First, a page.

Klonopin high is a serious discussion of the perils of taking this powerful Benzodiazepine for recreational purposes. Benzodiazepines, like Klonopin (Clonazepam), are some of the most commonly prescribed medications in the United States.
Trying to get high is a common practice for people who like to abuse any type of benzodiazepine.
Physicians prescribe benzodiazepines, often referred to “benzo’s”, for a range of reasons, including;
- chronic anxiety
- post-traumatic stress disorder
- withdrawal from alcohol and opioids
Overdoses – Beware The Opioid Combination
According to the NIH, ALL of the overdoses last year involved Benzodiazepines and opioids.
Klonopin High – Recreational Use
“Recreational use of benzodiazepines,” according to one National Institute of Health study, “is associated with polysubstance abuse, lack of medical supervision, rapid tolerance to the euphoric or sedating side effect, and escalation of dose.
- Most recreational users of benzodiazepines are young men.
Documentation of indication for use, collection of drug-abuse history, close monitoring, and drug holidays can improve the management of this class of medication.”
- Much of Klonopin abuse is by taking an opioid and a benzodiazepine.
- This is at the root of the dangers at overdosing on Benzodiazepines.
Klonopin High – Tolerance & Abuse
One of the reasons “recreational” use of klonopin is becoming more and more prevalent and habit forming, is due to the tolerance a person builds after using it over a period time. The body gradually builds up a “tolerance” meaning they need to begin taking larger amounts of Klonopin and become more and more dependent upon it.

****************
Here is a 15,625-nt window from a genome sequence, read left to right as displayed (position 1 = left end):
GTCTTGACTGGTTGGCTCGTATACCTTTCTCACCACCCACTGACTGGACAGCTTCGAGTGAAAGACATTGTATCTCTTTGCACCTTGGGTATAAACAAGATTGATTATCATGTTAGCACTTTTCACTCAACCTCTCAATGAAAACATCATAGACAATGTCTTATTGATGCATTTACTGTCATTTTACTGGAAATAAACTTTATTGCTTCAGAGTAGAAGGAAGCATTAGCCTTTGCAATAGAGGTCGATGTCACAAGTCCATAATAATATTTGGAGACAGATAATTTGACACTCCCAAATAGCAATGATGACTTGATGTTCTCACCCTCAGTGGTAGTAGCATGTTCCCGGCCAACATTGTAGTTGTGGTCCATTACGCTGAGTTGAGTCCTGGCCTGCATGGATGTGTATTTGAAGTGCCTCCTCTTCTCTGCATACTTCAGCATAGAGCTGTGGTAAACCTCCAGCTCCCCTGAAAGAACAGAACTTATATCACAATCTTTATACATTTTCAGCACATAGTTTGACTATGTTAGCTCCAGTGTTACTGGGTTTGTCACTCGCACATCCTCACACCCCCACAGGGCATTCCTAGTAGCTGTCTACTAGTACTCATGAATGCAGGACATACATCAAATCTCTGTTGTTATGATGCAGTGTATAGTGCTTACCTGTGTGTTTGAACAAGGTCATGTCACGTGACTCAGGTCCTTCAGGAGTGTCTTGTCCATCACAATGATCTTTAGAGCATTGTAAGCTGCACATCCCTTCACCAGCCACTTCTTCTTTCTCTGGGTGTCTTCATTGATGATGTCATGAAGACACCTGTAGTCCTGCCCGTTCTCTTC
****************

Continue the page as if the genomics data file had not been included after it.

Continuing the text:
- Not everyone metabolizes the medication in the same way and so the amount of time it takes each person to develop a dependence varies.
Listed as a schedule IV substance by the federal Drug Enforcement Administration (DEA), klonopin and other benzodiazepines, such as Ativan, Xanax and valium, can quickly and easily become habit forming.
Healthcare professionals, all of whom discourage recreational use of benzodiazepines, are often split about whether or not these drugs should even be prescribed to patients.
“It’s amazing how polarizing the conversation gets,” Jerrod Rosenbaum told U.S. News. Chief of Psychiatry at Massachusetts General Hospital, Rosenbaum added,
“There is a constituency that views benzodiazepines as evil and harmful; they tend to come out of the substance use disorder community. They’re not perfect drugs, but they do work for conditions for which nothing else is as effective.”
Sure Sign Of Dependency – Withdrawal
Withdrawal from klonopin is especially uncomfortable and, if quit cold-turkey, particularly dangerous. Symptoms of klonopin withdrawal peak anywhere from one to two weeks after the drug is stopped and can include some of the following:
- Anxiety, irritability and depression
- Increased body temperature and sweating
- Loss of coordination
- Nausea and or vomiting
- Increased heart rate, seizures and hand tremors
- Intense and unexplainable panic attacks
Internet Access to Klonopin
Although efforts are being made to try and curtail buying prescriptions over the internet, the reality is the web has made it easier for people to get controlled substances, like klonopin, and use them recreationally.
The National Alliance on Mental Health (NAMI) provides a comprehensive page about Clonazepam (Klonopin). The factual sheet includes information about overdosing, long term use, side effects, and a list of medications that react negatively with klonopin.
Did Klonopin Kill Chris Cornell?
More recently, however, Chris Cornell, front-man for the band Soundgarten, was found dead in his Detroit hotel room, as detailed by Rolling Stone. Though the coroner’s report listed his death as “suicide by hanging,” Cornell’s wife is speaking out about her husband’s struggles with anxiety. She believes his suicide was brought as a result of too much Ativan, a benzodiazepine similar to klonopin. Though these two high profile cases serve as cautionary tales.
Rock Star Stevie Nicks
Rock and roll legend Stevie Nicks, front-woman for the band Fleetwood Mac, developed a serious klonopin addiction after getting treatment for cocaine addiction. She talked to the Telegraph, a UK based news outlet, about her struggle to survive withdrawal, saying, “Klonopin is more deadly than coke (cocaine).
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